3. This is a topic of particular interest for me; I just finished hiking the AT (2178 mile footpath) on Saturday and I think I have a handle on foot travel. The other methods of travel are of interest to me, I don't know anything about horses and only a bit about water travel. What I do know is just how big a factor weight is. If I'm carrying a little 6-10lb bag I can punch out 20-30 miles in a day at around 2-3mph on average. If I'm carrying my full 30lb pack 20 miles is about as much as I'm going to do, maybe a little more, at about the same speed. This is on level terrain, good weather, easy conditions. If you are an adventurer with armor, weapons, and heavy equipment (I carried cordura, silnylon, and other high-tech durable and lightweight materials which do not exist in the Old World) you are probably carrying at least 50lbs but maybe as much as 100lbs. Over easy terrain with most people are going to do around 2mph on average on easily graded, worn paths. Bushwacking, steep or rough terrain, and heavy loads are going to slow you down. I would let players know how fast they are going after a fashion and let them decide how long they are willing to travel. Perhaps we can work out a simple table for the amount of fatigue you get for all of that. At the moment I'm still unpacking and cleaning my crap up. I'll be back though. This can be applied pretty easily to travel by horse, and to a lesser extent travel by boat. (I assume.)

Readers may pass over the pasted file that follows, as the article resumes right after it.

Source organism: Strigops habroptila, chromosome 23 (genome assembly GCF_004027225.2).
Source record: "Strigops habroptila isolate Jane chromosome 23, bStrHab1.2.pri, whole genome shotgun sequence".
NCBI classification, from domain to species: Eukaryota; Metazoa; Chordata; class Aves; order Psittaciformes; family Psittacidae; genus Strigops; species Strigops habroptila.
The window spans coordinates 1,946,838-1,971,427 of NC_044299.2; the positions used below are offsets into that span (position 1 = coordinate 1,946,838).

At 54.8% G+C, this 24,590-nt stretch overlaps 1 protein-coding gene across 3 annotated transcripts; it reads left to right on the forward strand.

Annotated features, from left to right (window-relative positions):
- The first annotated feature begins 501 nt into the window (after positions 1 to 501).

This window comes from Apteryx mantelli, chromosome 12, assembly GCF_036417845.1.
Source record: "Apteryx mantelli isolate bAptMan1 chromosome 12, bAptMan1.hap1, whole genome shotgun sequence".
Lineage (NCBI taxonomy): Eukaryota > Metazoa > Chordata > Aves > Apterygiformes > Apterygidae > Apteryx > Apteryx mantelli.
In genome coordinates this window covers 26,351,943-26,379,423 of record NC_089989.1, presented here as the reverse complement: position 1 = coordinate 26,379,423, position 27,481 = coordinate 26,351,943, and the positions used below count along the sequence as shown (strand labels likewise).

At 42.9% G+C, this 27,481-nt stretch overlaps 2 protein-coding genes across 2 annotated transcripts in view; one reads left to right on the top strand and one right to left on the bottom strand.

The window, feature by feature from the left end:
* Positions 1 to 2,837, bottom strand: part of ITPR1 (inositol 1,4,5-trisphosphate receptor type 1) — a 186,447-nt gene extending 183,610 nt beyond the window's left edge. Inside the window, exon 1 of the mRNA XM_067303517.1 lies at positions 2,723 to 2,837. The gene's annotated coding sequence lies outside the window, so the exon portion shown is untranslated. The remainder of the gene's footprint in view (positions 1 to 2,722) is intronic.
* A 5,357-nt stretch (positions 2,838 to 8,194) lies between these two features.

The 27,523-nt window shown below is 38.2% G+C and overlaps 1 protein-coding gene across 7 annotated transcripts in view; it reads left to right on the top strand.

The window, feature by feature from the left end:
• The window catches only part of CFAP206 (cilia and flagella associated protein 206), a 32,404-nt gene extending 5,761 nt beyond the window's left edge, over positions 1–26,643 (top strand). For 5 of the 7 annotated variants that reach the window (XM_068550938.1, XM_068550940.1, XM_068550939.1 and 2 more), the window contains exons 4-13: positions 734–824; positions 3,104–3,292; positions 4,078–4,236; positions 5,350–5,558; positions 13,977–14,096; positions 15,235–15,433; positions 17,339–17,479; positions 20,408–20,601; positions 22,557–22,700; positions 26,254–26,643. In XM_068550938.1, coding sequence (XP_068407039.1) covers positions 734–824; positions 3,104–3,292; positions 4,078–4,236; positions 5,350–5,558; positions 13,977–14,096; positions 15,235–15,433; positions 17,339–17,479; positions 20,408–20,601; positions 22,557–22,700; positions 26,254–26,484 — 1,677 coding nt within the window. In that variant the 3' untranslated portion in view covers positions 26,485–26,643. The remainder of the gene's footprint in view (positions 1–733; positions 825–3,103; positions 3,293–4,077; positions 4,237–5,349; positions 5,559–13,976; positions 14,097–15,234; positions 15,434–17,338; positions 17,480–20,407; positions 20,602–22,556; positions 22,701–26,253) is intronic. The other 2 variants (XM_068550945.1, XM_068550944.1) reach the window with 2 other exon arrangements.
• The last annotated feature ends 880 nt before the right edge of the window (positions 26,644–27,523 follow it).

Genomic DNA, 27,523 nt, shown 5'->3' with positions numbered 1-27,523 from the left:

4. Oh yeah I almost forgot; www.amazon.com/Liber-Chaotica-Complete-mysteries-Warhammer/dp/1844163946/ref=sr_1_3 Not a RPG book but a great reference for all things Chaos Gods-ey. Hey look a softcover print is out! (Its also a hilarious read.)
  5. Necrozius said: That famous duel in "The Princess Bride" changed everything, especially in RPGs. There are like five famous duels, but I assume you are talking about the cliffside duel with Montoya.. "But I am not left handed... Neither am I!"
  6. monkeylite said: I had an ambidextrous PC in one of my games, and I just ruled it as a specialisation of coordination. Not very generous, but a lot of RPGs seem to make ambidextrous some sort of superpower, and ambidextrous PCs seem to crop up at a remarkable rate. I have also seem a remarkable number of ambidextrous characters in my time, not really a representative number I would say. Something about the life of an adventurer is more beholden to people who can write with either hand. If it comes up though I think this is the simplest and most elegant solution to the question. Perhaps you could make dual weild a specialisation to weaponskill too, with a bit of training you can get used to using either hand just fine. Look at basketball as an example; how many basketball players can dribble with both hands? Shoot with both hands? A lot less than the number of ambidextrous players I betcha.